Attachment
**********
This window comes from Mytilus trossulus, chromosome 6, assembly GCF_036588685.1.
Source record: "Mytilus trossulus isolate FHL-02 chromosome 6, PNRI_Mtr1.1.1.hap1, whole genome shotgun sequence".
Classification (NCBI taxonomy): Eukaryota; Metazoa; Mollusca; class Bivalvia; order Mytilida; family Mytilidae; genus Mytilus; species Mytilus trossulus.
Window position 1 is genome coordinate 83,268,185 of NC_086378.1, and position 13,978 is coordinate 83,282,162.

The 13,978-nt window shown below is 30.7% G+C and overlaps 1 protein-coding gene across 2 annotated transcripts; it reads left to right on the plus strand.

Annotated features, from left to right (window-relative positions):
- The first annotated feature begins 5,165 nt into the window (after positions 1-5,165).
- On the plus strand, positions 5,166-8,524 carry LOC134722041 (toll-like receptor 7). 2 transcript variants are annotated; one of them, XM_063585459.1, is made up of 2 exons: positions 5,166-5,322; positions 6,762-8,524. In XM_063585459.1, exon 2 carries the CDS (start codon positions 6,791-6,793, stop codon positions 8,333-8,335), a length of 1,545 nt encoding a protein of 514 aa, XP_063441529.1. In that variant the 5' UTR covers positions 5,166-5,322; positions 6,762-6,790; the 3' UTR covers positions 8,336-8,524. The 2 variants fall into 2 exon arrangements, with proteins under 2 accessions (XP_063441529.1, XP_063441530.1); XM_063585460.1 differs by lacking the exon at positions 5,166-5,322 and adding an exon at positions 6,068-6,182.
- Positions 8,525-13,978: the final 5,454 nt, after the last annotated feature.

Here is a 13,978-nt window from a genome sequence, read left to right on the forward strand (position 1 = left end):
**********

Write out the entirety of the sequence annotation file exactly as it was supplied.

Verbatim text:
This window comes from Mytilus trossulus, chromosome 6, assembly GCF_036588685.1.
Source record: "Mytilus trossulus isolate FHL-02 chromosome 6, PNRI_Mtr1.1.1.hap1, whole genome shotgun sequence".
Classification (NCBI taxonomy): Eukaryota; Metazoa; Mollusca; class Bivalvia; order Mytilida; family Mytilidae; genus Mytilus; species Mytilus trossulus.
Window position 1 is genome coordinate 83,268,185 of NC_086378.1, and position 13,978 is coordinate 83,282,162.

The 13,978-nt window shown below is 30.7% G+C and overlaps 1 protein-coding gene across 2 annotated transcripts; it reads left to right on the plus strand.

Annotated features, from left to right (window-relative positions):
- The first annotated feature begins 5,165 nt into the window (after positions 1-5,165).
- On the plus strand, positions 5,166-8,524 carry LOC134722041 (toll-like receptor 7). 2 transcript variants are annotated; one of them, XM_063585459.1, is made up of 2 exons: positions 5,166-5,322; positions 6,762-8,524. In XM_063585459.1, exon 2 carries the CDS (start codon positions 6,791-6,793, stop codon positions 8,333-8,335), a length of 1,545 nt encoding a protein of 514 aa, XP_063441529.1. In that variant the 5' UTR covers positions 5,166-5,322; positions 6,762-6,790; the 3' UTR covers positions 8,336-8,524. The 2 variants fall into 2 exon arrangements, with proteins under 2 accessions (XP_063441529.1, XP_063441530.1); XM_063585460.1 differs by lacking the exon at positions 5,166-5,322 and adding an exon at positions 6,068-6,182.
- Positions 8,525-13,978: the final 5,454 nt, after the last annotated feature.

Here is a 13,978-nt window from a genome sequence, read left to right on the forward strand (position 1 = left end):